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I have an object model that contains a list of objects and these objects have a property that's defined as a short. It looks somewhat like this:

public class MyObject
   public short TheNumber { get; set;}

List<MyObject> TheListOfMyObjects = SomeMethodThatReturnsList();

Now I want to do a sum on TheNumber of all the objects in the list so I'm writing this:

var TheSum = (from a in TheListOfMyObjects 
              select a.TheNumber).Sum();

I get an error saying that there's no definion for Sum(). Why is this not working and how do I fix it?


I have this that works:

var TheCount = (from a in TheListOfMyObjects 
                select a).Count();

So yes, I have System.Linq in the using statement. Not sure why the downvotes.

share|improve this question
Do you import the Linq namespace? using System.Linq; – Sebastian K Jan 20 '13 at 19:24
see edit; yes, I have Linq in the using statments. – frenchie Jan 20 '13 at 19:29
linq. Sum() is per definition working as expected. You should re-phrase your question. – Michael Viktor Starberg Jan 20 '13 at 19:30
For those who downvoted, see the answer to understand why the problem was occurring; may be there's something to learn here. – frenchie Jan 20 '13 at 19:39
up vote 9 down vote accepted

Sum doesn't have an overload for short (Int16), i.e.

Either cast/parse first or do .Sum(i => i)

share|improve this answer
Ok, that fixed the problem! Thank you for the answer. – frenchie Jan 20 '13 at 19:32
Pretty cool to just say .Sum(i => i). The overload resolution awsomely chooses Func<short, int> for the argument, even when there are overloads taking a Func<short, double>, Func<short, decimal>, Func<short, long>, Func<short, int?> (nullable) and others. (Here short is deduced from TSource by type inference which runs before the overload resolution when the code is compiled). – Jeppe Stig Nielsen Jan 20 '13 at 20:08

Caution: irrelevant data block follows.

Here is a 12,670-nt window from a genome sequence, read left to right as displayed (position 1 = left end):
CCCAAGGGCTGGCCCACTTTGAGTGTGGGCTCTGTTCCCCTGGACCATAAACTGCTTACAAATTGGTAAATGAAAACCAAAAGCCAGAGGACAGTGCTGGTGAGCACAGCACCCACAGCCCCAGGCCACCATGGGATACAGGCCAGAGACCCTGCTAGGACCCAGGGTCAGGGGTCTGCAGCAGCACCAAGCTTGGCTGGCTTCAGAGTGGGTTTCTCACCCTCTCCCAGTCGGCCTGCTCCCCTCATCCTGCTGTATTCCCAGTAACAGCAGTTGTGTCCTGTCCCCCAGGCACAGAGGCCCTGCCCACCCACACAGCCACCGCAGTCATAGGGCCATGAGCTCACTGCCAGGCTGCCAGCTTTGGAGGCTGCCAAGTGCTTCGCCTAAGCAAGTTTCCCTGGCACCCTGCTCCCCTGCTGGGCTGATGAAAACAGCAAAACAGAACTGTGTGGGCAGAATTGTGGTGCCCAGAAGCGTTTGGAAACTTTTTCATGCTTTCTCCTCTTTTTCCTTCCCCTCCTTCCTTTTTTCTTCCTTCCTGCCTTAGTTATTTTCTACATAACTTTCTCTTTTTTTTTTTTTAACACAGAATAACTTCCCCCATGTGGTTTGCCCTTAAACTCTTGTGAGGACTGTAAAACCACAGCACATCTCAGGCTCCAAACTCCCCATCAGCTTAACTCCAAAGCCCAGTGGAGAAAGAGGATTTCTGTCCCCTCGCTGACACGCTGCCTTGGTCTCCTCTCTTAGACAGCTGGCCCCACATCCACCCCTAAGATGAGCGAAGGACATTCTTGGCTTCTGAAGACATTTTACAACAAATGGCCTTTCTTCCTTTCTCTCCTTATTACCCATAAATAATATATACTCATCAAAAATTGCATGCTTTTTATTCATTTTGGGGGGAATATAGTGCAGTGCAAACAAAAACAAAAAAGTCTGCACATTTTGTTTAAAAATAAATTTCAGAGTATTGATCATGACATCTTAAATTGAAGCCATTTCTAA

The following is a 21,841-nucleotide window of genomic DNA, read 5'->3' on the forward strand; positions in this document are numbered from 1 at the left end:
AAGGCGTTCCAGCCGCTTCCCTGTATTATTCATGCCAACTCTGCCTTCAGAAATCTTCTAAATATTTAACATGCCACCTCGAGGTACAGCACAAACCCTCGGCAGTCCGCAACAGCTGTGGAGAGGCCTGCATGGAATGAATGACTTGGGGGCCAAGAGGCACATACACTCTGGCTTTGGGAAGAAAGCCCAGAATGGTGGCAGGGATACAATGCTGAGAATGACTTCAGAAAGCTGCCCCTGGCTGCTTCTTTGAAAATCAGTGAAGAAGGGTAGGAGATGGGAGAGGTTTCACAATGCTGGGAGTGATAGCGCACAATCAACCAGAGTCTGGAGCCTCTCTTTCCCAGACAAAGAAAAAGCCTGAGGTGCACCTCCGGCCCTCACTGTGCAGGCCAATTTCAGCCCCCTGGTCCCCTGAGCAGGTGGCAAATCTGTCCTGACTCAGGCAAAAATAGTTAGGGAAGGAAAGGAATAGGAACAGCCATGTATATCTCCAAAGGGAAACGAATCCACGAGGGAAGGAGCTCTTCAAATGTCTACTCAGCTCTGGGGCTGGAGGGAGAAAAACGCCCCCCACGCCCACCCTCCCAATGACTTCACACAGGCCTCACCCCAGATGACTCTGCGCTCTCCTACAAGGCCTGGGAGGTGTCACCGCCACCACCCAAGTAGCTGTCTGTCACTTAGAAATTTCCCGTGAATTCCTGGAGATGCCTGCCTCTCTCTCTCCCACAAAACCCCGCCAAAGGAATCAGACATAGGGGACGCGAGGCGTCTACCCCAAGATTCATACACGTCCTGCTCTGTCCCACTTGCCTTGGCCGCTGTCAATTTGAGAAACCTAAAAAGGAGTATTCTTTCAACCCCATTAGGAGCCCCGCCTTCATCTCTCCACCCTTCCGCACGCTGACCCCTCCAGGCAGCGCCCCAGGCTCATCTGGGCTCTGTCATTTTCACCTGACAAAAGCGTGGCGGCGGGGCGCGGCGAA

@JeppeStigNielsen: Indeed, it is clever. When we added lambdas to the language in C# 3.0 we also changed the overload resolution rules so that "best type" inference took delegate return types into consideration. (Unfortunately, adding return type covariance in C# 4.0 can cause some situations where you don't get quite what you want, but hopefully those scenarios are rare. And since covariance does not apply to value types, the int/double/etc scenarios should be unaffected.) – Eric Lippert Jan 20 '13 at 22:45
@EricLippert: but why not let .Sum() work with shorts like it works with int32? Why do we need to do the cast? – frenchie Jan 20 '13 at 23:09
@frenchie: What are the desired semantics for adding, say sixty thousand shorts whose sum is, say, a hundred and twenty thousand. Do you want that as an int, or a short? If you want it as a short, do you want it to wrap around, or throw an exception when it overflows? You can avoid answering all of these questions by making it illegal in the first place; sum the shorts as ints by converting them all to ints. – Eric Lippert Jan 20 '13 at 23:55
var TheSum = (from a in TheListOfMyObjects 
          select (int)a.TheNumber).Sum();
share|improve this answer
Yes, that works too, upvoted as well; thanks for the answer. – frenchie Jan 20 '13 at 19:40

Sum is an extension method of IEnumerable<T> defined in the System.Linq.Enumerable. In order to use the extension method it needs to be in scope so you need to add a using to the required namespace.

using System.Linq;
share|improve this answer
see edit; yes, I have Linq in the using statments. – frenchie Jan 20 '13 at 19:28

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